Despite the efforts of community organizations like ACDC, Chen said she thinks many long-time residents in Chinatown are still in financial trouble. Chen said many low-income families, especially immigrants, are struggling because private real estate companies in Chinatown are causing rent and property taxes to increase.
Jin Han Li and his family are among those affected.
In December, the second-to-last Asian immigrant family left 81 Essex St., with only the Li family remaining. The Lis issued a personal letter in July to The Hamilton Company in hopes of saving their apartment.
The letter describes how father Jin Han Li works in New Hampshire and returns to his apartment in Boston daily to visit his wife and high school-aged son, who are recent immigrants.
He writes that the family was “shocked and distressed” to find a notice detailing the rent increase and an ultimatum to sign the new lease or move out.
Several tenants wrote letters about the issue, as did City Council President Michael Flaherty. In addition to the letters, the issue drew brief media coverage on CBS4 and support from the Wilmer Cutler Pickering Hale and Dorr law firm to open a dialogue between the tenants and The Hamilton Company.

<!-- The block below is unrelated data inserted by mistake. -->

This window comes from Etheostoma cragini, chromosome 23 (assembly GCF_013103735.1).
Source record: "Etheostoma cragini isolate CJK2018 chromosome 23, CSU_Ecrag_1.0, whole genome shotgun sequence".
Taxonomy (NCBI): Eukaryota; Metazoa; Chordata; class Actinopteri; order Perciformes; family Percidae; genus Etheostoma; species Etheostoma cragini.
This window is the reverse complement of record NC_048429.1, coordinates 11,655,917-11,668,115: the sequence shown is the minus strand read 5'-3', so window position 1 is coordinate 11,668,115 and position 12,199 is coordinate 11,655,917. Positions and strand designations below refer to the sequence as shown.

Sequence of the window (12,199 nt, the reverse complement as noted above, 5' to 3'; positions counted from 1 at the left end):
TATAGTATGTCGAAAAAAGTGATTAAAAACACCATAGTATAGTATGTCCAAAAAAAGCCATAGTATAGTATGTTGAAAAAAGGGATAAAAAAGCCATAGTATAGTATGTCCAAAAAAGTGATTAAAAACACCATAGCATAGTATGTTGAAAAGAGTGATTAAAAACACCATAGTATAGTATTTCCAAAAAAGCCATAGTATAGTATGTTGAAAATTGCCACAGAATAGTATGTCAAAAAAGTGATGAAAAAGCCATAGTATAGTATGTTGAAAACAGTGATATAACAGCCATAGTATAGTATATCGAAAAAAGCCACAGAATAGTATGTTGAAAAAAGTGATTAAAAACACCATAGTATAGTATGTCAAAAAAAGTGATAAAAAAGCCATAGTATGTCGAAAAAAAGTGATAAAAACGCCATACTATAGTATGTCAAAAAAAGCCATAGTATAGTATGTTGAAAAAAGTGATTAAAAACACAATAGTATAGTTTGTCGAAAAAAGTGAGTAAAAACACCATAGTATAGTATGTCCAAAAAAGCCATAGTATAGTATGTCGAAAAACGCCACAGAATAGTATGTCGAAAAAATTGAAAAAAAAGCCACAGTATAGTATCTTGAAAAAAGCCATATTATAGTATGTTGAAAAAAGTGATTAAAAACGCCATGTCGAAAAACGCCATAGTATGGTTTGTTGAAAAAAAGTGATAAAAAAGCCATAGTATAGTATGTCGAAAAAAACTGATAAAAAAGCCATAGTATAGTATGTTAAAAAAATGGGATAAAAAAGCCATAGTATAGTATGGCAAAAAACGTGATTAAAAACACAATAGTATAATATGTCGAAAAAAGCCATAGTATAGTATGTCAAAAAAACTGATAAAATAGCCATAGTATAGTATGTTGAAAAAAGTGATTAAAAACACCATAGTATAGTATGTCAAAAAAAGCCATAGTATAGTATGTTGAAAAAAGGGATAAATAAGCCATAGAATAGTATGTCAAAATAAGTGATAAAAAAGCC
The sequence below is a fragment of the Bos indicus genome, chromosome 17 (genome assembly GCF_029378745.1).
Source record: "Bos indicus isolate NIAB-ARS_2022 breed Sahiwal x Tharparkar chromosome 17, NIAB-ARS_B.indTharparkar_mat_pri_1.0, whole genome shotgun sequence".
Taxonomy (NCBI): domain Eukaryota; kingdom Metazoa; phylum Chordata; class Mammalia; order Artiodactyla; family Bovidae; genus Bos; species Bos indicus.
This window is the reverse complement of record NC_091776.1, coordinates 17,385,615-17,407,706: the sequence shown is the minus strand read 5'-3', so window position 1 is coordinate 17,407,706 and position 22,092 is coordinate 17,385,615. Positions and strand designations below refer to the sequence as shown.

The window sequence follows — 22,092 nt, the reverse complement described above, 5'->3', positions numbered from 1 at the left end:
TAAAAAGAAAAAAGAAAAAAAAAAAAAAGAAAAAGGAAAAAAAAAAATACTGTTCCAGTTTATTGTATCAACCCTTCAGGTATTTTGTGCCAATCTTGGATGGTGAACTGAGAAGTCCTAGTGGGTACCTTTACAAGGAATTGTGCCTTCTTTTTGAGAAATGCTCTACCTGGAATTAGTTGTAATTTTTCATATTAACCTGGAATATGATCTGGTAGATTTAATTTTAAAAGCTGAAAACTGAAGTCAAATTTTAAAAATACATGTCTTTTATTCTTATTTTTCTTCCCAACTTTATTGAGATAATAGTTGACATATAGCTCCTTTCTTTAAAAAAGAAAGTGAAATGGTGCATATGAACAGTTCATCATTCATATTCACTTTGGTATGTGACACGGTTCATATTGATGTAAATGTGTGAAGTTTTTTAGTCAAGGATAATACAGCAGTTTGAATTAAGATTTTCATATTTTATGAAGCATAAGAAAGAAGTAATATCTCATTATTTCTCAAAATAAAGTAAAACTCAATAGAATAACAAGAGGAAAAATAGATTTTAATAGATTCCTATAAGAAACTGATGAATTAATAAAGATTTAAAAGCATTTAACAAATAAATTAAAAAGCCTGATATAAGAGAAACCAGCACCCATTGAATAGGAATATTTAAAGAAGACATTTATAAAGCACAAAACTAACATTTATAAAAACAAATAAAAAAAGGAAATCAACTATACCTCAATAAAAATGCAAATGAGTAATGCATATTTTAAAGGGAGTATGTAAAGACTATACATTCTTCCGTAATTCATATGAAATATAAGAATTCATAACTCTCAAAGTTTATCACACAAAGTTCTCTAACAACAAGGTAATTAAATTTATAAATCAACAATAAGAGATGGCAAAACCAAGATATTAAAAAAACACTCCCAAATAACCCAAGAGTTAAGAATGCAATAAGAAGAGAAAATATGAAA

“All we wanted was to make the rent more affordable to these families,” Chen said. “We had asked for no more than a 3 percent annual rent increase for five years, and for The Hamilton Company to set aside four units in the building to be affordable housing for low-income tenants, as an investment in the community.”
The CPA and the 81 Essex Street Tenant Association brought this proposal to lower the rent and add affordable housing to The Hamilton Company on July 27, and a meeting was tentatively scheduled to discuss the proposal on Aug. 10.
Chen said that when the tenants called The Hamilton Company about the meeting, they refused to meet. Since then, there have been no more negotiations between the two groups.
“It’s unfortunate The Hamilton Company won’t back down for the one last family,” Chen commented. “Mr. Li used to pay $850 a month, and now with Hamilton owning the building he pays almost $900. While $50 may not seem like a lot to a major company like Hamilton that owns so much throughout Boston, it is a lot for a family who spend more than half of their income on rent.”
As for students living in Chinatown, Chen encourages them to take part in campaigning to help keep rent in thei
r buildings affordable.
“If you think the rent is unfair, call the company to let them know,” she said. “The situation at 81 Essex St. was not the last, and we would appreciate the future support of the students who now call Chinatown home.”